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Showing posts from January, 2010

Planning the 2010 Garden with Minnesota Gardening Information

Karen Jeannette, Horticulture Research Fellow & Yard and Garden Editor

For many gardeners, the gardening season starts as soon as garden catalogs arrive and seed packets are back on the shelves of garden centers and nurseries. At this time of year, it's tempting to choose the flower varieties that most quickly jump off the page of gardening catalogs with the newest improved colors, or to select vegetables packets with photographs of the most succulent varieties you've ever seen. While sometimes those varieties are in fact winners, Minnesota growing conditions can challenge the best of the best nationally rated varieties, not to mention those that are just the best photographed.
Finding a stunning specimen or exceptional deal on a plant is always a thrill.  However, when trying to get the best value from your plants in 2010, don't forget that finding the right plant for its growing conditions can create much value through benefits such as improved growth, insect and dis…

The Fingerprint of a Virus

Michelle Grabowski, University of Minnesota Extension Educator
Cyclamen are popular plants to brighten the home during the winter months. Flowers come in multiple shades of pink, red, lavender and white. When the blooms are spent cyclamen have interesting white patterns on their leaves, varying from an almost complete white horseshoe to regularly spaced white blotches depending on the cultivar. These leaf patterns are normal for cyclamen and make them an interesting foliage plant.

Patterns that indicate a problem Gardeners should beware, however, of leaf patterns that occur on some leaves but not others. The natural white color patterns on cyclamen leaves should be fairly consistent on all of the plant's leaves. If you are noticing unusual color patterns on some leaves but not others, this may be a symptom of a common viral infection.

Cyclamen are one of many hosts to the plant virus Impatiens Necrotic Spot Virus (INSV). This virus was first discovered on impatiens plants showing …

That Is One Big Caterpillar

Jeffrey Hahn, Asst. Extension Entomologist

In early December, a Minneapolis garden center found a large caterpillar. Initially, they said it was found amongst some cut flowers the store received from California. They submitted the caterpillar to the Entomology Department. This caterpillar, measuring three inches long, was light green on the lower half of its body and a reddish orange striped pattern on top. After a quick check of the references, it was determined to be a ficus sphinx, (sometime called fig sphinx), Pachylia ficus.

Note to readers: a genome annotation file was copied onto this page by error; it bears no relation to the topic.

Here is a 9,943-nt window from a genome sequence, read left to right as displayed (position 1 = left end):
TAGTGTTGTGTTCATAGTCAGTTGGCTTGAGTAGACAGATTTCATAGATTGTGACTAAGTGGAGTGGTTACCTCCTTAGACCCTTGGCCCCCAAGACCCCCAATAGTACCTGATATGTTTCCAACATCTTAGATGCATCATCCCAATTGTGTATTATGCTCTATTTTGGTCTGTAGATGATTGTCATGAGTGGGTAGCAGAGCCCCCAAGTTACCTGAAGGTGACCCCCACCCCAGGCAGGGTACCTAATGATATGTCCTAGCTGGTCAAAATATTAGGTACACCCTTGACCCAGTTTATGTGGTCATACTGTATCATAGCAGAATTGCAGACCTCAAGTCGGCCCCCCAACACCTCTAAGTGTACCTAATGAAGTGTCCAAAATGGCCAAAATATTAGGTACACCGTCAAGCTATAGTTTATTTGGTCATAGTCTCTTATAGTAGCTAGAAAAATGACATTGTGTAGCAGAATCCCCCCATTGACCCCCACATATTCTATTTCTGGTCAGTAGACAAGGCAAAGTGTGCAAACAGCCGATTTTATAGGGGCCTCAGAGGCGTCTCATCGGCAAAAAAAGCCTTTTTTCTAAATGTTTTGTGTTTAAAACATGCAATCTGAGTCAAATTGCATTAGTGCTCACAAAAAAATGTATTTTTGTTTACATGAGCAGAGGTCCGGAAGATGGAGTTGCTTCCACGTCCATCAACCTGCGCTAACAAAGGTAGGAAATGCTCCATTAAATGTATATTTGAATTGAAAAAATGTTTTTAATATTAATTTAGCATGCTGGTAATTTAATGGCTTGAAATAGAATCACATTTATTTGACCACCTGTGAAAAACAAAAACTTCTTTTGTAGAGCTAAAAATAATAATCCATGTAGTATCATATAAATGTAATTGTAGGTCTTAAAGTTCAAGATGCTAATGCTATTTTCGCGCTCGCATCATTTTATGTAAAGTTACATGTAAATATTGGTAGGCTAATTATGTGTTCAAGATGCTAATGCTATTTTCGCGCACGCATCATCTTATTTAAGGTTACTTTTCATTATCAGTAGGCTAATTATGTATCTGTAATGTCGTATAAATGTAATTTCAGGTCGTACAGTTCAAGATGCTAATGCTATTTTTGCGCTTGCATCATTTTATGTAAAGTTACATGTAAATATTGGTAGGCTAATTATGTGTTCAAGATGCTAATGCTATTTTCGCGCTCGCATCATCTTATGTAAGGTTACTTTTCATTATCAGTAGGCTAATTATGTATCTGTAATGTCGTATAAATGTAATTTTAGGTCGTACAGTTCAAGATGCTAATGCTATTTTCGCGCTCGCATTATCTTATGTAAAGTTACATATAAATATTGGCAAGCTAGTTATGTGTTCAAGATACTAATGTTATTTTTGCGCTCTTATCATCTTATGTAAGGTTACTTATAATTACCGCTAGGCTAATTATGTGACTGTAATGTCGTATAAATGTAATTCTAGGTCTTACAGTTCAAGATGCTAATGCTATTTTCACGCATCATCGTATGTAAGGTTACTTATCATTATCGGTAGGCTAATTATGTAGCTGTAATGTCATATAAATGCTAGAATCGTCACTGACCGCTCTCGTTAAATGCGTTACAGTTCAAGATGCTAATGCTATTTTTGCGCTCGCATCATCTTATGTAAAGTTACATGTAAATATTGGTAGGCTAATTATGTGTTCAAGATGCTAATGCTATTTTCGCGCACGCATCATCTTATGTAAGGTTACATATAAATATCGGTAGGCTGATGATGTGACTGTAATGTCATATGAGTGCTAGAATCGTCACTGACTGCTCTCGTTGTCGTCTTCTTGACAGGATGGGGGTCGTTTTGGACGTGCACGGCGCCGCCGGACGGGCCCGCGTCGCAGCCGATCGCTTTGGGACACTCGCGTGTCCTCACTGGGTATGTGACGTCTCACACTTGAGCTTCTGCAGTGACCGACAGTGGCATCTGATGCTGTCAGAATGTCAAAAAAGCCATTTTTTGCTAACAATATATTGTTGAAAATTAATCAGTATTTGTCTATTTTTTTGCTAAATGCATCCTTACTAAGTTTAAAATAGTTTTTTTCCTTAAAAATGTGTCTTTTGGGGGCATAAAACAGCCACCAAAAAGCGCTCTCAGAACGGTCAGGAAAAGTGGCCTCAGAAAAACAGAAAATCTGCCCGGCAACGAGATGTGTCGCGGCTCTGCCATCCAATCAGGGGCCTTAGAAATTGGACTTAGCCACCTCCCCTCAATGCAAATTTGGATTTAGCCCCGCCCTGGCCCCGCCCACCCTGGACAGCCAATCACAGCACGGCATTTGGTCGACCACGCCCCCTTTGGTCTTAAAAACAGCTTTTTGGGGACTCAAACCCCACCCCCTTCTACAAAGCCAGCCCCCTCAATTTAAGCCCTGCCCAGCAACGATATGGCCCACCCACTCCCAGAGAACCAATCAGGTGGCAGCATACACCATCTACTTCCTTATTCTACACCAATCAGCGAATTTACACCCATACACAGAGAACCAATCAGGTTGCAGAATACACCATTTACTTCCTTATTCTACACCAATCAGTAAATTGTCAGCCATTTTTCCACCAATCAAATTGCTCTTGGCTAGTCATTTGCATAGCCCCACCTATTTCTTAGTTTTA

Like the name suggests, the preferred food of this caterpillar is different species of Ficus plants. It has also been reported feeding on mangos. But don't expect to find this insect on the Ficus in your home or office. A ficus sphinx is a tropical and subtropical insect that is found in northern South America, including Uruguay, Brazil, Bolivia, Central America, the West Indies, and occasionally ranging into Florida, southern Arizona and Texas. O…

University of Minnesota 2009 Annual Flower Trials

Karen Jeannette, Horticulture Research Fellow & Yard and Garden News Editor

Each year researchers and scientists from the University of Minnesota, Department of Horticultural Science grow, display, and trial hundreds of annual flowers at several Minnesota locations, then report how well these annual varieties perform for that season. 

For Minnesota gardeners and industry professionals, the yearly University of Minnesota Annual Flower Trial sheds some light on how certain annual flower varieties will perform under different Minnesota conditions, and which ones are top selections for Minnesota overall.  St. Paul, Morris, and Grand Rapids, Minnesota were home to the 2009 display and trial gardens, as in past years.  These locations differ in their hardiness zones, heat zones, and growing days (see the section Top 10 Performing Annuals for 2009 by Site for details).  2009 Annual Flower Trial winners had to perform well despite cooler than average conditions through much of the summer …

January 2010 Garden Calendar

Contributors: Karen Jeannette, Research Fellow and Yard and Garden News Editor, Michelle Grabowski, Extension Educator, and excerpts from the 2010 Minnesota Gardening Calendar.
January Tips HouseplantsPay special attention to your houseplants to keep them looking healthy
this winter. Sun is weaker and days are shorter, so move plants to
brighter windows if possible. Combat low indoor humidity by grouping
plants together, checking their soil frequently and watering thoroughly
with room temperature water whenever the soil feels dry a little below
the surface. Wipe stems and leaf surfaces (upper and lower) with a
soft wet rag to remove dust and allow maximum light penetration.  Find more information in the Gardening Information houseplants section. -- This is a 2010 Minnesota Gardening Calendar Tip. The low humidity of most MN houses means that many fungal
and bacterial leaf spots and blights do not thrive on houseplants during the
winter months. Root rots however can be a problem for overwatere…